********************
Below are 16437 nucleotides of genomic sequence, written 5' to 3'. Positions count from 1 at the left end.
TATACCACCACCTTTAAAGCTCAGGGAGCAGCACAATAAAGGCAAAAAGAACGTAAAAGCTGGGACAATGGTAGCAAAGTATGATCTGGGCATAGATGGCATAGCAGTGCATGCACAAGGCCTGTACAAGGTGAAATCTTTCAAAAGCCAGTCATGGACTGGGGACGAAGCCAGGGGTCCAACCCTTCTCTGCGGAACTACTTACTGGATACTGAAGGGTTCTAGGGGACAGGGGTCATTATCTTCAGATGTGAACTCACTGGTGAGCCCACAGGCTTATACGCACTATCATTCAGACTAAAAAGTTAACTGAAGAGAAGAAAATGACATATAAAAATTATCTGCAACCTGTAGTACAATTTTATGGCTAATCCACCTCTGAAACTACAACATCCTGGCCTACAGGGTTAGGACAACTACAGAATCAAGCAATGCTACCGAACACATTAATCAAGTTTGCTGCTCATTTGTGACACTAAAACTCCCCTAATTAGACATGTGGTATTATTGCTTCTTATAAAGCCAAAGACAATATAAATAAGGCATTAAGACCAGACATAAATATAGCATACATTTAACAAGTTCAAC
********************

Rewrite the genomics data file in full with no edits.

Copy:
Below are 16437 nucleotides of genomic sequence, written 5' to 3'. Positions count from 1 at the left end.
TATACCACCACCTTTAAAGCTCAGGGAGCAGCACAATAAAGGCAAAAAGAACGTAAAAGCTGGGACAATGGTAGCAAAGTATGATCTGGGCATAGATGGCATAGCAGTGCATGCACAAGGCCTGTACAAGGTGAAATCTTTCAAAAGCCAGTCATGGACTGGGGACGAAGCCAGGGGTCCAACCCTTCTCTGCGGAACTACTTACTGGATACTGAAGGGTTCTAGGGGACAGGGGTCATTATCTTCAGATGTGAACTCACTGGTGAGCCCACAGGCTTATACGCACTATCATTCAGACTAAAAAGTTAACTGAAGAGAAGAAAATGACATATAAAAATTATCTGCAACCTGTAGTACAATTTTATGGCTAATCCACCTCTGAAACTACAACATCCTGGCCTACAGGGTTAGGACAACTACAGAATCAAGCAATGCTACCGAACACATTAATCAAGTTTGCTGCTCATTTGTGACACTAAAACTCCCCTAATTAGACATGTGGTATTATTGCTTCTTATAAAGCCAAAGACAATATAAATAAGGCATTAAGACCAGACATAAATATAGCATACATTTAACAAGTTCAAC